About Us

Please note: ChooseMOGO.org is currently on hiatus as of 5/16/09. Check back occasionally for updates.

WHAT IS MOGOSM*?

The concept is easy: the choices we make every day can either support a compassionate, sustainable, just world, or can support a world full of destruction, injustice and suffering. Actually making simple, sustainable, compassionate choices an integral part of our life and ensuring that our lives are joyful, balanced, and reflect our deepest values is a much more challenging task — especially in a world that focuses on and rewards qualities like individualism, fear, greed, and materialism. Trying to make a positive difference can sometimes feel overwhelming and hopeless.

But, imagine discovering your life’s purpose, gaining support, making a difference, and finding joy all at the same time. That’s what MOGOSM is all about.

MOGOSM (Most Good) is a philosophy developed by Zoe Weil, author, humane educator and co-founder and President of the Institute for Humane Education (IHE). Zoe has given the Portland MOGOSM group kind permission to use the MOGOSM name for our group. Portland’s MOGOSM Group is the first of its kind in the country! The gist of MOGOSM is to become aware of the impact of your choices and to make choices that do the most good and least harm for everyone: you, other people, animals and the planet.

ABOUT PORTLAND’S MOGOSM GROUP

Portland’s MOGOSM (Most Good) Group is dedicated to promoting humane living choices that recognize and respect the interconnectedness of all of us. The MOGOSM group is for people who care about all global justice issues (human rights, animal protection, environmental preservation, media and culture) and who are interested in making positive changes in their own lives, as well as in helping positively transform their local and global communities.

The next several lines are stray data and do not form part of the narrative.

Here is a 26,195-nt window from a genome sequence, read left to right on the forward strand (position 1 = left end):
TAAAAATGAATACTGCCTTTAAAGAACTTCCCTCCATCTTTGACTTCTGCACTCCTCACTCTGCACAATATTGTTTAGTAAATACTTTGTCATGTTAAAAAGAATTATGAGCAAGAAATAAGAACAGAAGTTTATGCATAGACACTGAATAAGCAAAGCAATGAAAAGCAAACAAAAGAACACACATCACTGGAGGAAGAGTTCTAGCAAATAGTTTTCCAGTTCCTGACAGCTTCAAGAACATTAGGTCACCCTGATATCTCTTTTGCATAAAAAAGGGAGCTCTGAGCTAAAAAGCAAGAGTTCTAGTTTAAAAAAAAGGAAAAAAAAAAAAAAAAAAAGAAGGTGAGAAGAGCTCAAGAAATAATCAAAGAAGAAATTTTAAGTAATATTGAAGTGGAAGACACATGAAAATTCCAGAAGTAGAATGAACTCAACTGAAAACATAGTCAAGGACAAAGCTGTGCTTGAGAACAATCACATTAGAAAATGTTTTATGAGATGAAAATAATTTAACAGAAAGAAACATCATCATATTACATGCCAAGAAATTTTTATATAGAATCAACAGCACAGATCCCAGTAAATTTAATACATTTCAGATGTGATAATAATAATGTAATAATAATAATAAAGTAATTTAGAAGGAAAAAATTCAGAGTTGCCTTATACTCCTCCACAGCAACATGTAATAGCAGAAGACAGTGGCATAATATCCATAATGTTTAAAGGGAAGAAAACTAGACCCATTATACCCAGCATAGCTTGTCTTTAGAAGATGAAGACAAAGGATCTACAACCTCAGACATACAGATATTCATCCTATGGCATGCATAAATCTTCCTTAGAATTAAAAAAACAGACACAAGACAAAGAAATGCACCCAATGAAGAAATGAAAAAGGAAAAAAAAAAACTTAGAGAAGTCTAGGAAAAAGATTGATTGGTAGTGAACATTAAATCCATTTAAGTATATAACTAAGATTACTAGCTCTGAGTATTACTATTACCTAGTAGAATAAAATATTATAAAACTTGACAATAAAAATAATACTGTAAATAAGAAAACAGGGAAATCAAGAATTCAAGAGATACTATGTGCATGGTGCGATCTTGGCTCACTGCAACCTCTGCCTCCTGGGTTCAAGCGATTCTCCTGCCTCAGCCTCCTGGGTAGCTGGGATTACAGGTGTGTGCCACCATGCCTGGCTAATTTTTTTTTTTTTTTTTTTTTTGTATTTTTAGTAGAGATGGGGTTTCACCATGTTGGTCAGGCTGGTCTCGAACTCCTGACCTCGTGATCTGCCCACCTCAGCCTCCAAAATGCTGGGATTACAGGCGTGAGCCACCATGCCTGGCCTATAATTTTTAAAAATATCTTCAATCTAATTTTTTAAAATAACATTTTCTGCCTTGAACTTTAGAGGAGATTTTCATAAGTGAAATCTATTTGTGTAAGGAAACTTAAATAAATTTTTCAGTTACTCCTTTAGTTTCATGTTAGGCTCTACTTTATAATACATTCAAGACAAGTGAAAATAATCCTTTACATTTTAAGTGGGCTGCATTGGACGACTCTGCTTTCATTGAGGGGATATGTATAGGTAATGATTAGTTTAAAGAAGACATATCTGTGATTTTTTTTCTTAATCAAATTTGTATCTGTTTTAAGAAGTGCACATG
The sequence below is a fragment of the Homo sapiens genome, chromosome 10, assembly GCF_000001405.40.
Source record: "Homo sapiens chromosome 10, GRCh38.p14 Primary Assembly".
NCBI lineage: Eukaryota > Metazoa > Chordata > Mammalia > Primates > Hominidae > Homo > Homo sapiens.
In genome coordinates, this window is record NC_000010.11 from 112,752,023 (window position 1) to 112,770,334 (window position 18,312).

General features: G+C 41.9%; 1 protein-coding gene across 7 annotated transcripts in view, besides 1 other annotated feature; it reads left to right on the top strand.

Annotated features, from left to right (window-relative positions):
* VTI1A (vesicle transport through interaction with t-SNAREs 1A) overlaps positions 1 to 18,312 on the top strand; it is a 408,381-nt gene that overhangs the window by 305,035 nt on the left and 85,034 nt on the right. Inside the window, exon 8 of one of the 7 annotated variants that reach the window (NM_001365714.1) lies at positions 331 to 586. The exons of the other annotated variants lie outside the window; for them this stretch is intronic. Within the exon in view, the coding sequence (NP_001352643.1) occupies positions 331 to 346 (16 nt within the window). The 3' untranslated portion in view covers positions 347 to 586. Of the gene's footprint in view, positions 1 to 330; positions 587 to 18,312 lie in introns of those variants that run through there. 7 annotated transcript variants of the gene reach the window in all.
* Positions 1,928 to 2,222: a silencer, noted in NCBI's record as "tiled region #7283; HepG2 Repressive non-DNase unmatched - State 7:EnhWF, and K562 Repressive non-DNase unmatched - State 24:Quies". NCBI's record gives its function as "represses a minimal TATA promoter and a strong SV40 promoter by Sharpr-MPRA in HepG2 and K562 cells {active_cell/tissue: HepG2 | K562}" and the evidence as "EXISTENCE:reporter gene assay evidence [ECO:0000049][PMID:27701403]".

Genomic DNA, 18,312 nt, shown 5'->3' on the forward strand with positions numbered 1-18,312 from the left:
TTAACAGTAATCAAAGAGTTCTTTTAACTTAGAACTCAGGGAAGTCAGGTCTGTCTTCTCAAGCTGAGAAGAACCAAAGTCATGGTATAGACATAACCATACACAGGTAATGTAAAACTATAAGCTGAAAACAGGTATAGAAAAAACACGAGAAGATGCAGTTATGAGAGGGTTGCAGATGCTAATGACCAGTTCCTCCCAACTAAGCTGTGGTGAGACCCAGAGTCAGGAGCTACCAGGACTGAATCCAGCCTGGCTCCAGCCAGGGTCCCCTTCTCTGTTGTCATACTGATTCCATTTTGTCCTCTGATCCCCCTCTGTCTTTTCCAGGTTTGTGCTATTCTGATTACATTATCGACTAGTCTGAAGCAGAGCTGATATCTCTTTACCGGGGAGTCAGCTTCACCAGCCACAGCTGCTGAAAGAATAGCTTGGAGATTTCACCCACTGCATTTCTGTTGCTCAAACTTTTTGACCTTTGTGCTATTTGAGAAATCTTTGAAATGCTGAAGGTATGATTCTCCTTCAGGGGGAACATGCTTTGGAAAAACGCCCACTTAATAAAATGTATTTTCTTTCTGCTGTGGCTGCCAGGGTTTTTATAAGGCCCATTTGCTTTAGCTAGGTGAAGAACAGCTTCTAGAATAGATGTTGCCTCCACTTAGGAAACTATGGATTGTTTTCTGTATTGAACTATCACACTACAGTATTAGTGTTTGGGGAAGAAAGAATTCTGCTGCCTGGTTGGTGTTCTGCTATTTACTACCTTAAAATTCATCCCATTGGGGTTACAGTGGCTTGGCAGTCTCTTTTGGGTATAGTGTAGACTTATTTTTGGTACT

The focus of Portland’s MOGOSM group is:

  • Providing a support system for those wanting to journey toward a more simple, sustainable, compassionate lifestyle.
  • Offering opportunities for social connection with others of similar mind.
  • Cultivating and implementing a variety of projects that serve our local and global communities.

General MOGOSMGlobal Justice Issues:

  • Human Rights
  • Animal Protection
  • Environmental Preservation
  • Media & Culture

For general philosophical purposes, below are Keys to MOGOSM and 10 Principles of a MOGOSM Life, both developed by Zoe Weil.

Keys to MOGOSM:

1. Live Your Epitaph.
2. Pursue Joy Through Service.
3. Make Connections and Self-Reflect.
4. Model Your Message and Work for Change.
5. Find and Create Community.
6. Take Responsibility.
7. Strive for Balance

10 Principles of a MOGOSM Life:

  1. Commit to the 3 Is: Inquire, Introspect, and live with Integrity. Expose yourself to information and ideas about MOGO living by talking to and learning from people from all walks of life who are also trying to do the most good and the least harm; by reading widely and deeply; by visiting websites aimed at making a difference, and by viewing relevant films. Then introspect: identify your values, consider what is most important to you, assess your talents and interests, and seek out ways to put these together practically and productively. Finally, live with integrity. To the best of your ability, put your values into practice.
  2. Work for change. Give some of your time, resources, and talents to create systemic change that benefits all. Choose the issues that most concern and compel you, get involved, and relish the joy that such generosity brings to yourself and others. If you can, make your career one that is MOGO.